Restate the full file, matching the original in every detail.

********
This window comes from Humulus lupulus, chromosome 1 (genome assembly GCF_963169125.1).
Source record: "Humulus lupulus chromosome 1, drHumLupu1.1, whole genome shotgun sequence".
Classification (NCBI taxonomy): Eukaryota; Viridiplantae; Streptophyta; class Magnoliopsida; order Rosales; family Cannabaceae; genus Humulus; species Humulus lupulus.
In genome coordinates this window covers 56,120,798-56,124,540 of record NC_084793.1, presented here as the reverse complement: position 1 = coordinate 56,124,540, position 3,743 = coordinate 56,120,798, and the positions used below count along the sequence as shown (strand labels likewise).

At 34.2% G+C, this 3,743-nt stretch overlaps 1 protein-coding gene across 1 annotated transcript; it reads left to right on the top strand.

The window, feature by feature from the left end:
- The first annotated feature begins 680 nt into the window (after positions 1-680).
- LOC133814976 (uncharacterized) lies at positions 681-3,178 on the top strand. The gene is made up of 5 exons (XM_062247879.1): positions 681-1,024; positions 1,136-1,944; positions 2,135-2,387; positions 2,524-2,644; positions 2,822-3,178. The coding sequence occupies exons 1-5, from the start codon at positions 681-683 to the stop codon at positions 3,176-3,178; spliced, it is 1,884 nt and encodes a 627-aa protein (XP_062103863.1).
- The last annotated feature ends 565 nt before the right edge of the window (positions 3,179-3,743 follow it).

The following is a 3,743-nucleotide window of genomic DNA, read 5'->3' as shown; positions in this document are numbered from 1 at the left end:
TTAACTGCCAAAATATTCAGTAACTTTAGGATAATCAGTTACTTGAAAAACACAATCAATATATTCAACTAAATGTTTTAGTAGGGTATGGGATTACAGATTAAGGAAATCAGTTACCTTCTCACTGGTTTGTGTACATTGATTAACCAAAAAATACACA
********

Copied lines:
This window comes from Humulus lupulus, chromosome 1 (genome assembly GCF_963169125.1).
Source record: "Humulus lupulus chromosome 1, drHumLupu1.1, whole genome shotgun sequence".
Classification (NCBI taxonomy): Eukaryota; Viridiplantae; Streptophyta; class Magnoliopsida; order Rosales; family Cannabaceae; genus Humulus; species Humulus lupulus.
In genome coordinates this window covers 56,120,798-56,124,540 of record NC_084793.1, presented here as the reverse complement: position 1 = coordinate 56,124,540, position 3,743 = coordinate 56,120,798, and the positions used below count along the sequence as shown (strand labels likewise).

At 34.2% G+C, this 3,743-nt stretch overlaps 1 protein-coding gene across 1 annotated transcript; it reads left to right on the top strand.

The window, feature by feature from the left end:
- The first annotated feature begins 680 nt into the window (after positions 1-680).
- LOC133814976 (uncharacterized) lies at positions 681-3,178 on the top strand. The gene is made up of 5 exons (XM_062247879.1): positions 681-1,024; positions 1,136-1,944; positions 2,135-2,387; positions 2,524-2,644; positions 2,822-3,178. The coding sequence occupies exons 1-5, from the start codon at positions 681-683 to the stop codon at positions 3,176-3,178; spliced, it is 1,884 nt and encodes a 627-aa protein (XP_062103863.1).
- The last annotated feature ends 565 nt before the right edge of the window (positions 3,179-3,743 follow it).

The following is a 3,743-nucleotide window of genomic DNA, read 5'->3' as shown; positions in this document are numbered from 1 at the left end:
TTAACTGCCAAAATATTCAGTAACTTTAGGATAATCAGTTACTTGAAAAACACAATCAATATATTCAACTAAATGTTTTAGTAGGGTATGGGATTACAGATTAAGGAAATCAGTTACCTTCTCACTGGTTTGTGTACATTGATTAACCAAAAAATACACA